France abandons plan for new airport, squatters ordered out

PARIS (Reuters) - The French government abandoned plans for a new 580 million euro ($710 million) airport in western France on Wednesday, a sensitive decision that past governments had shirked for decades.

A resident works at "Bellevue" area in the zoned ZAD (Deferred Development Zone) in Notre-Dame-des-Landes, that is slated for the Grand Ouest Airport (AGO), France January 16, 2018. REUTERS/Stephane Mahe

Prime Minister Edouard Philippe told environmentalists and activists squatting on the site of the proposed new development in the village of Notre-Dame-Des-Landes, near Nantes, to leave before Spring or face expulsion.

Hundreds of riot police moved into the area to ensure public order amid fears militants might flock to the area to reinforce numbers. Many protesters have barricaded themselves in.

“The Notre-Dame-des-Landes airport will be abandoned,” Philippe said. “This is the logical decision given the dead-end in which this project has found itself.”

Supporters of Notre-Dame-Des-Landes, which had been designed to handle 4 million passengers a year initially, said it would aid economic development in the Loire-Atlantique region. They argued an old, inner-city airport 30 km (19 miles) to the south was congested and a security risk.

But opponents said it was too costly, environmentally unfriendly and that there was another under-utilised airport 110 km to the north near Rennes in Brittany.

The environment issue weighed heavily, with President Emmanuel Macron having championed the fight against climate change since his election, with promises to “make our planet great again”.

Construction giant Vinci said it was ready to discuss government compensation for loss of the contract to build and operate the new airport for 55 years. Independent experts have said the company could stand to receive up to 350 million euros -- a sum the government questioned on Wednesday.

Plans for a “Great West” transatlantic gateway to France and Europe were first mooted in the 1960s and the Notre-Dame-Des-Landes site identified in 1967, but the project stalled until the Socialist government of Lionel Jospin revived it in 2000.

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Early adverts for the airport boasted “Nantes to New York by Concorde” and after years of indecision, political squabbling and consultations, the project got the go-ahead in 2008, years after France and Britain took the Concorde out of service.

But opposition to the plans grew as local farmers, environmental activists and anti-capitalists joined forces.

Signs painted on roads and nailed to fences read “Non a L’Aeroport” and some 300 hundred militants have hunkered down in makeshift shelters, caravans and abandoned farmhouses.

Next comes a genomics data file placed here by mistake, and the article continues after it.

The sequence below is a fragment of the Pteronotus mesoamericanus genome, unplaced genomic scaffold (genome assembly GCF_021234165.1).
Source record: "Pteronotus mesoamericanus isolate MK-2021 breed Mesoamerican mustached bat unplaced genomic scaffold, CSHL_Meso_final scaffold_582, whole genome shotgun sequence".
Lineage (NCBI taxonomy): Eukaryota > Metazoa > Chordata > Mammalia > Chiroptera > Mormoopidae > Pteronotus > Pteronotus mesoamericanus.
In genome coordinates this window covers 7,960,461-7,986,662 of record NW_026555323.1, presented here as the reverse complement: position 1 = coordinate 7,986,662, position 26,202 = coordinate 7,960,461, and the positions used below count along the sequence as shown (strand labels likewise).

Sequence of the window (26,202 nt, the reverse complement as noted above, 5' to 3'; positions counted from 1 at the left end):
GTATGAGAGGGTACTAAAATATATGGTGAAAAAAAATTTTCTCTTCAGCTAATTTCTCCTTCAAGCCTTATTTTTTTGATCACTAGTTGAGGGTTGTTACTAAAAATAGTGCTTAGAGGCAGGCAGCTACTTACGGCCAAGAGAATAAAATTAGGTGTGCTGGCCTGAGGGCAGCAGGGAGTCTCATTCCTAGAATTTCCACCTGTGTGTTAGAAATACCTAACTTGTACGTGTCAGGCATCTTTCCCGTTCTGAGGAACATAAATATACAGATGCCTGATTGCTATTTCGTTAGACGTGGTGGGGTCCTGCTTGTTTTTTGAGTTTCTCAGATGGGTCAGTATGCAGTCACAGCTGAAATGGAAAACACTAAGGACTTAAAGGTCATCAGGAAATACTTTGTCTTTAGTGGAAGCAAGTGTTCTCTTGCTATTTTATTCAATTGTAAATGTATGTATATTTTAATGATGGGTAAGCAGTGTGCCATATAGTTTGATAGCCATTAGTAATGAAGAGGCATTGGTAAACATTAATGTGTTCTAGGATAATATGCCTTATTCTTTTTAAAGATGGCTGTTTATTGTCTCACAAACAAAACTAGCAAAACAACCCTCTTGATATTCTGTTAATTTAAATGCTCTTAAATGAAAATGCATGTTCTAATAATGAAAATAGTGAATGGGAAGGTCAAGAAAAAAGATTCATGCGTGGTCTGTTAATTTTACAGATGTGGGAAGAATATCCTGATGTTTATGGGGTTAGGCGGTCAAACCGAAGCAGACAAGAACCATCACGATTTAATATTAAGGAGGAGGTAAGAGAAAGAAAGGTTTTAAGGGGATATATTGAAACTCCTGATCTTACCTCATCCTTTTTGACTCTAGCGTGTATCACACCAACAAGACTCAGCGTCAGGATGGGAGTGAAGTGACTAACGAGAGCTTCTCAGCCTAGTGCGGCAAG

They have promised to fight until the end. In 2012, riot police pulled back after an evacuation effort turned violent.

“(It would be) absurd to drop the project but pursue a strategy or repression and expel the people who took care of this land,” the protesters said in a statement issued shortly before Philippe’s announcement.


While Macron has challenged U.S. President Donald Trump on global warming, weighed into the Middle East and taken on France’s muscular trade unions over social reforms, the Notre-Dames-Des-Landes airport project has been a particular headache.

Giving the go-ahead would have damaged the young leader’s credibility on climate politics and set him on a collision course with his ecology minister, Nicolas Hulot, one of France’s most popular politicians and a former environmental campaigner.

Hulot, who as minister has already had to push back the timeline for reducing the country’s nuclear power output, never explicitly said the new airport represented a red line, but allies say it would have left him badly undermined.

Philippe said Nantes’ existing airport would be modernized before later studies on a possible expansion.

The decision to scrap Notre-Dame-Des-Landes will upset powerbrokers in the region who champion big air, rail and road projects to better connect their territories with the rest of Europe and reduce dependence on access via Paris.

Meanwhile, local officials and inhabitants of Nantes weary of low-level flights into the city’s existing airport will dread the prospect of its capacity being increased.

“This is a betrayal, and a big blow for the west of France,” said Johanna Rolland, mayor of Nantes. “The government has taken the easy way out and given in to violence and blackmail.”

Reporting by Brian Love and Paris bureau; Writing by Brian Love and Richard Lough; Editing by Richard Balmforth